I. In Praise of Shadows  by Junichiro Tanizaki
Jun’ichirō Tanizaki first wrote his essay In Praise of Shadows in 1933, demonstrating how the Japanese penchant for darkness and imperfection not only has a right to be, but should be appreciated since its eerie beauty can be distilled. From the charm of lacquerware illuminated by candles to toilet meditation, Tanizaki touches on many aspects of the Japanese society slowly vanishing to make his point that there is a certain delight to be found for those not afraid to crouch in darkness and for those who are open to experience the imperfect.
II. Quiet  by Susan Cain
Susan Cain’s Quiet is revolutionary in some profound way, and for the first time ever introverts can feel good about being themselves. In her book, Cain not only dispels some of the myths about introversion, such as that introverts are shy, but also points out that introversion and leadership are not antonyms, and, in fact, introverts can take better decision because of the time and research they put in beforehand. This is just one of the chapters in this amazing book designed to free introverts from their mental prisons, enabling them to take their rightful place in the world “that does not stop talking”.
III. The Man Who Mistook his Wife for a Hat  by Oliver Sacks
“His eyes would dart from one thing to another, picking up tiny features, individual features…he failed to see the whole, seeing only details” [1985:11], writes Dr Sacks who documents the wondrous illness which is visual agnosia, whereby a patient is unable to perceive objects or faces as a whole resulting in him mistaking things or faces for other objects. In some way the book is mind-blowing because it details such incredible brain abnormalities as aphasia and a savant syndrome. Other books by this author are as fascinating, so also check out Awakenings , Seeing Voices , Hallucinations .
IV. The Lost City of Z  by David Grann
In this book, David Grann embarks on his own investigative quest to discover what might have happened with the eminent explorer of the 20th century – Percy Fawcett, who disappeared with his son and his friend in 1925 while on his journey to find his “City of Z” deep in the Amazon rainforest. Apart from being an absolute page-turner, the book is also fascinating in the way it presents the jungle as being more dangerous than first meets the eye, as well as in the way it unveils the character of Fawcett. There is also a movie of 2017 based on this book, but it is not as good as its source material.
V. Tulipomania  by
Tulipomania is an insightful book that traces the journey of a tulip from the fields of Asia to Holland, where the obsession with the flower reached an unimaginable degree of insanity in 1637. Families were financially ruined when a few dozen of bulbs of tulips were sold for the price of a house. Fiction? Hardly. The writing is so engrossing that, by the end of the book, it is not unlikely that readers will find themselves taken over by this marvellous and once exotic flower.
VI. This is Going to Hurt  by Adam Kay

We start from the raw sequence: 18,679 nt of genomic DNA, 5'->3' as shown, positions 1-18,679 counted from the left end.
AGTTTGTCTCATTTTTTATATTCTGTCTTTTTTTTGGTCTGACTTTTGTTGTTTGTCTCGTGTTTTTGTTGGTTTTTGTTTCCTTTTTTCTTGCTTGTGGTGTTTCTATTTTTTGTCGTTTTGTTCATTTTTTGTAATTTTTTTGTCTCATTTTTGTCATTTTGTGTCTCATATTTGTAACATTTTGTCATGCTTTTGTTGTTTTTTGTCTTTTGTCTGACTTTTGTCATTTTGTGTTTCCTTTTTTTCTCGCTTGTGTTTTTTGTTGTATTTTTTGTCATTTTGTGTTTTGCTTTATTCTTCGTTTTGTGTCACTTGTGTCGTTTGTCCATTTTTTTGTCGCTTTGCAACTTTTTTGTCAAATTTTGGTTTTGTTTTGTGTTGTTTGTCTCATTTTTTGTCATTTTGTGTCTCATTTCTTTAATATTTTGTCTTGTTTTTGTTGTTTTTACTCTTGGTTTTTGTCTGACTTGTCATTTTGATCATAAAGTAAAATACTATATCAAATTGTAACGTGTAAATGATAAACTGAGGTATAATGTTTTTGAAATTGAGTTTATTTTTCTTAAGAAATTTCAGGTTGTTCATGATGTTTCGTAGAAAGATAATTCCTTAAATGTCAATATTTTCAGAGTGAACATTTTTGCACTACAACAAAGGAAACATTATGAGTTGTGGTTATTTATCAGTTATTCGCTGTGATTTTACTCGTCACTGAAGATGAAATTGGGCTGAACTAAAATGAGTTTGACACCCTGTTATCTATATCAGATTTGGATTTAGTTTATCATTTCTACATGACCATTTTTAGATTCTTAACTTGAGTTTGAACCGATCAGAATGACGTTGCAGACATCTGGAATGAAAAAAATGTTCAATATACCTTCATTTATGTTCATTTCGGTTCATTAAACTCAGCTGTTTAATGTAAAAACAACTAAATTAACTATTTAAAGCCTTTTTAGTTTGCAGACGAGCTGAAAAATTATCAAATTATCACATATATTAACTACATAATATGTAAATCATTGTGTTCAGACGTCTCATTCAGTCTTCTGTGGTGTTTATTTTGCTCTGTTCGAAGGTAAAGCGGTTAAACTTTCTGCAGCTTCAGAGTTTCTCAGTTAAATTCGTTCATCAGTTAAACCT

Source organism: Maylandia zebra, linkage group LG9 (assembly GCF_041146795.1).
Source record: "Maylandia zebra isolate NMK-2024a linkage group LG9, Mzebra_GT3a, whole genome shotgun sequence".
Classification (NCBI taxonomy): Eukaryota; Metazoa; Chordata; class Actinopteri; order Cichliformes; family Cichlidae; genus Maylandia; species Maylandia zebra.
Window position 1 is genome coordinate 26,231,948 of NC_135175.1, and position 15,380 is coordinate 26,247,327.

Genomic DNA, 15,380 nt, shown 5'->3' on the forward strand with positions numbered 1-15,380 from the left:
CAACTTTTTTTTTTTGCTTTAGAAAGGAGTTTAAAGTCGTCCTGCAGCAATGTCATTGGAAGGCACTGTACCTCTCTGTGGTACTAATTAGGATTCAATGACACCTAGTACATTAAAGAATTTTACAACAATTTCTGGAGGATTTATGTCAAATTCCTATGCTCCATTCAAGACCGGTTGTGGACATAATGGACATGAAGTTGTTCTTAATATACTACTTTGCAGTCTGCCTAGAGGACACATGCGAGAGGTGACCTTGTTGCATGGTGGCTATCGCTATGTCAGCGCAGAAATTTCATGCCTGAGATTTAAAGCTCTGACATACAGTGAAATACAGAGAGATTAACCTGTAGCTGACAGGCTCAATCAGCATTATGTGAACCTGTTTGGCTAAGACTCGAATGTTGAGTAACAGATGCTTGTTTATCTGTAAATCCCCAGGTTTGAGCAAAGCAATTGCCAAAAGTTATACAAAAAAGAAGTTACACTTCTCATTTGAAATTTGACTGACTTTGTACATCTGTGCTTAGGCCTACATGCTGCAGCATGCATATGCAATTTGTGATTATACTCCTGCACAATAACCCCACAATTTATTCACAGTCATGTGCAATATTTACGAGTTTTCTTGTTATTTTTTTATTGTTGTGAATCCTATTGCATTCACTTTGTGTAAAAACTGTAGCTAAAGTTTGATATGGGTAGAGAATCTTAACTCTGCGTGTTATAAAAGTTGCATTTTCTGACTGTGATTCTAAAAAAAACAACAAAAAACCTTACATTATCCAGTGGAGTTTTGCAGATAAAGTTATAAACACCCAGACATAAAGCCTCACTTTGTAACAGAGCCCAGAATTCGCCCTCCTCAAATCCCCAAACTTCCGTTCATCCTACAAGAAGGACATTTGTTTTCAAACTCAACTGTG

Adam Kay was a junior doctor when he wrote his book between 2004 and 2010. In it, he documents his activities while working for the NHS as a junior doctor on call. Filled with humorous observations, the book is to be applauded for its effort to bring to attention the stressful and often underappreciated work of doctors on call in the UK.
VII. Democracy in America  by Alexis de Tocqueville
Alexis de Tocqueville’s treatise On Democracy in America has been hailed as one of the most important books written by a foreigner on a nation state. It is an insightful commentary on the ways of the American politics and society, and discusses American ideas on freedom of speech, equality, slavery, education of women, as well as on judicial power and religion.
VIII. Another Kyoto  by Alex Kerr and Kathy Arlyn Sokol
In this book, Alex Kerr and Kathy Arlyn Sokol turns their attention to seemingly mundane objects of the Japanese society, such as walls, gates tatami and screens, to open to us a whole new way of perceiving aspects of the Japanese culture. The result is a staggering book in which the author introduces a concept of Shin Gyo So, while also, relying on hearsays and scripts of others, telling of one particular Kyoto people unjustly pass by.
IX. A Brief History of Time  by Stephen Hawking
This book by Stephen Hawking is probably the most popular book on space and time ever. Clear and to the point, this book makes hard-to-grasp concepts of relativity and quantum mechanics easier to understand, while posing thought-provoking questions on black holes and the origin of the universe. This book is yet another evidence that Stephen Hawking’s mind was one of a kind and whose genius is to be treasured.
X. The Cosmic Serpent  by Jeremy Narby
“A Great Invisible Serpent…is causal and timeless, a master of the vital principle and of all the forces of nature” [1998:66], so says an expert on occult mythology, but can such fantastical description find foundations in reality? This question asks Jeremy Narby, who is determined to show in his book that what indigenous people in South America called “a serpent”, a prominent vision in dreams and hallucinations, can be equated with our knowledge and understanding of the double helix of a DNA molecule. Despite its unbelievable claims, the book is well-researched, fascinating and strangely persuasive.